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as Sra. Rosa
as Doña Flor
as Padre Juan
as Dr. Fernández
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Critic Reviews for Undertow
This drama is a first feature by Javier Fuentes-Léon that manages to outgrow the limits of its story.
Reminiscent of such heavenly Hollywood fantasies as "Here Comes Mr. Jordan," Peru's "Undertow" suggests a more passionate, lyrical tale of a soul in search of a body.
Right from the start of Undertow, writer-director Javier Fuentes-Leon refuses to reduce any of his characters to clichés, which gives the film its fresh, captivating power.
Undertow, for all its narrative tricks, has been given the rhythm and texture of real life, as well as emotional undercurrents that are haunting.
Audience Reviews for Undertow
In the beginning, there is the belly, of very, very pregnant Mariela(Tatiana Astengo) who is enjoying some down time with her husband Miguel(Christian Mercado). That is interrupted by his cousin Tano(Juan Pablo Olivos) who wants him to preside over his brother's burial at sea, per local custom. Otherwise, life goes on in his fishing village where Santiago(Manolo Cardona), a handsome artist, has taken up residence and is having a torrid secret affair with Miguel. Santiago also takes the time to buy Mariela a candle at the market. So, when Santiago shows up unannounced in his house one morning, Miguel is angry but it is nowhere near close to what he is thinking... "Undertow" has some beautiful footage, a neat premise and respect for local traditions. But the movie suffers from a near fatal case of indecision that leads to a slow pace that cannot be explained away by the leisurely rhythm of life in this village. The movie would want us to believe the indecision is due to Miguel not being able to make up his mind who to be with, but I have no problem with bisexuality. Admittedly, if he had acted decisively at one point about something else, it would have saved him a lot of trouble down the line. Rather, it is the story that has little direction after the plot kicks in, with the movie eventually just coming to a halt.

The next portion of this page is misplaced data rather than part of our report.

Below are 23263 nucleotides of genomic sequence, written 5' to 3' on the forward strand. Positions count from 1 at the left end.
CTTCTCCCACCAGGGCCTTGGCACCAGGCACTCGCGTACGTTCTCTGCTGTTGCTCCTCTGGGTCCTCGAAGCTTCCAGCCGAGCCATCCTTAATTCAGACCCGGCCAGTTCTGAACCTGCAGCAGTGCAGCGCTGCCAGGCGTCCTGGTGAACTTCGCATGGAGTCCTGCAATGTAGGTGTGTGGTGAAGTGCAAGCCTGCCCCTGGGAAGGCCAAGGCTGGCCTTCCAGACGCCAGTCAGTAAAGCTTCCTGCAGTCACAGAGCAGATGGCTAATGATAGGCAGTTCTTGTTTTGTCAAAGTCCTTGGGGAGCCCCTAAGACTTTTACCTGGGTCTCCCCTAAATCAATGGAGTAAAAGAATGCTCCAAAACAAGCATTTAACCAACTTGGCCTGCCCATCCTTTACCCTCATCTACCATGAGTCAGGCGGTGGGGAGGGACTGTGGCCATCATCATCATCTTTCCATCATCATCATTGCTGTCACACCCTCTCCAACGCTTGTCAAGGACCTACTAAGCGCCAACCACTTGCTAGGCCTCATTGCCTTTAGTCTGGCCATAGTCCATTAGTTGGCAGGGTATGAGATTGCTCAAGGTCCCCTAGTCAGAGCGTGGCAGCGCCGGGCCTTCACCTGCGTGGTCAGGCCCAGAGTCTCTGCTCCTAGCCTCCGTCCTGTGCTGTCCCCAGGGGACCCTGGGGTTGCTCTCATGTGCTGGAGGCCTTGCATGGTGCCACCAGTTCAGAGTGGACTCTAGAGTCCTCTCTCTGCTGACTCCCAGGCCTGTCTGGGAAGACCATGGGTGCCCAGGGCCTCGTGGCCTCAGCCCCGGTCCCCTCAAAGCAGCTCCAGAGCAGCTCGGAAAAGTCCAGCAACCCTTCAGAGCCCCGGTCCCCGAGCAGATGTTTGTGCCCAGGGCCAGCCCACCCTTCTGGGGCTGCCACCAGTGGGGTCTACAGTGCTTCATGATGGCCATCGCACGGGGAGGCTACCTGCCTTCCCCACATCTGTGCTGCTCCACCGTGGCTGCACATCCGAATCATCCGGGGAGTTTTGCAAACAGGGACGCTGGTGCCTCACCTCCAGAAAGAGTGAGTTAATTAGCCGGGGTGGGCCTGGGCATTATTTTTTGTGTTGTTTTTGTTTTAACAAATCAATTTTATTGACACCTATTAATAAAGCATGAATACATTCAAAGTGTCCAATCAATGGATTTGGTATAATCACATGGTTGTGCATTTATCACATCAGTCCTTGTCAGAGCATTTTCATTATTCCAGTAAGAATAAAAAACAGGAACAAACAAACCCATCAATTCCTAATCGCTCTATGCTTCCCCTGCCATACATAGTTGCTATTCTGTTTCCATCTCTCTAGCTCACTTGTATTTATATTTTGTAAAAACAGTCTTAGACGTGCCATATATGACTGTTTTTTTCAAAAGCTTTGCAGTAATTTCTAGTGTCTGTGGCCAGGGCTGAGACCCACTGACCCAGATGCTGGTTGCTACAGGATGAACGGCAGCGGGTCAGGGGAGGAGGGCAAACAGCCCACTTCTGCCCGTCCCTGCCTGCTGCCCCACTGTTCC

At face value, this is a good film. Great cast, believable dialog, location that is intriguing but not distracting. It's not until you start to dig a little deeper and really think about all of the symbolism and emotions (both spoken and unspoken), that you start to realize what a beautiful and heartbreaking love story it is.
This unexpectedly lovely film from Peru is a sweet surprise. A gentle kind-of coming out story set in a Peruvian fishing village, it is also as tender as it is straight-forward, even when delving into a bit of magical realism territory. It's the story of a married fisherman in what seems like a perfectly happy marriage who is also deeply involved with a painter on the side. To give too much away would be robbing this simple story of some of its surprise, but suffice to say it's about a guy who has no intention of coming out and finds out life has other things in mind for him. Though some of the storytelling is a little on the blunt side, there is so much gentleness to the delivery of the story that it doesn't matter in the least. Beautifully acted by its three leads, it's a sweet surprise and should've gotten noticed by more people. Check it out!
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